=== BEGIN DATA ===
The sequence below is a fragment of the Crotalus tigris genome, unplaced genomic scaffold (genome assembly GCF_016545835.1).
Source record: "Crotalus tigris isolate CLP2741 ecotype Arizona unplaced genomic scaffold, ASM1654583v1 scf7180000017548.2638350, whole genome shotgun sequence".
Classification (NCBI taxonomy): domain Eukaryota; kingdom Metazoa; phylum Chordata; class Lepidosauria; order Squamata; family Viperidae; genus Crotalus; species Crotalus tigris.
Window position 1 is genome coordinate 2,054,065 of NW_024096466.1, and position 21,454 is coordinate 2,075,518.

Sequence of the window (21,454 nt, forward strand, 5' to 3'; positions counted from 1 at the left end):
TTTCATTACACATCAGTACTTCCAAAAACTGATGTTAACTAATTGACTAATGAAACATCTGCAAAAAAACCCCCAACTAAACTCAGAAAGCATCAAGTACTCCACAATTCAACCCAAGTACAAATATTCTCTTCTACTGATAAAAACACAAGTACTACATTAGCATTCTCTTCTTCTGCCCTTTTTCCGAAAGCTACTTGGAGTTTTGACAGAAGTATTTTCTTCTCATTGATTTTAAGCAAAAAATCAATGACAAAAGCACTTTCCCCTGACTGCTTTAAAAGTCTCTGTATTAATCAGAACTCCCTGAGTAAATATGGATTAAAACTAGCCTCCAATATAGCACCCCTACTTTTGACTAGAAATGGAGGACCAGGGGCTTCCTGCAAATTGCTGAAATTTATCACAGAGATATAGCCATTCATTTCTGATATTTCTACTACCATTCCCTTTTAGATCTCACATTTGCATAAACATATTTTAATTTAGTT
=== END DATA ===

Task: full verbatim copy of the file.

The sequence below is a fragment of the Crotalus tigris genome, unplaced genomic scaffold (genome assembly GCF_016545835.1).
Source record: "Crotalus tigris isolate CLP2741 ecotype Arizona unplaced genomic scaffold, ASM1654583v1 scf7180000017548.2638350, whole genome shotgun sequence".
Classification (NCBI taxonomy): domain Eukaryota; kingdom Metazoa; phylum Chordata; class Lepidosauria; order Squamata; family Viperidae; genus Crotalus; species Crotalus tigris.
Window position 1 is genome coordinate 2,054,065 of NW_024096466.1, and position 21,454 is coordinate 2,075,518.

Sequence of the window (21,454 nt, forward strand, 5' to 3'; positions counted from 1 at the left end):
TTTCATTACACATCAGTACTTCCAAAAACTGATGTTAACTAATTGACTAATGAAACATCTGCAAAAAAACCCCCAACTAAACTCAGAAAGCATCAAGTACTCCACAATTCAACCCAAGTACAAATATTCTCTTCTACTGATAAAAACACAAGTACTACATTAGCATTCTCTTCTTCTGCCCTTTTTCCGAAAGCTACTTGGAGTTTTGACAGAAGTATTTTCTTCTCATTGATTTTAAGCAAAAAATCAATGACAAAAGCACTTTCCCCTGACTGCTTTAAAAGTCTCTGTATTAATCAGAACTCCCTGAGTAAATATGGATTAAAACTAGCCTCCAATATAGCACCCCTACTTTTGACTAGAAATGGAGGACCAGGGGCTTCCTGCAAATTGCTGAAATTTATCACAGAGATATAGCCATTCATTTCTGATATTTCTACTACCATTCCCTTTTAGATCTCACATTTGCATAAACATATTTTAATTTAGTT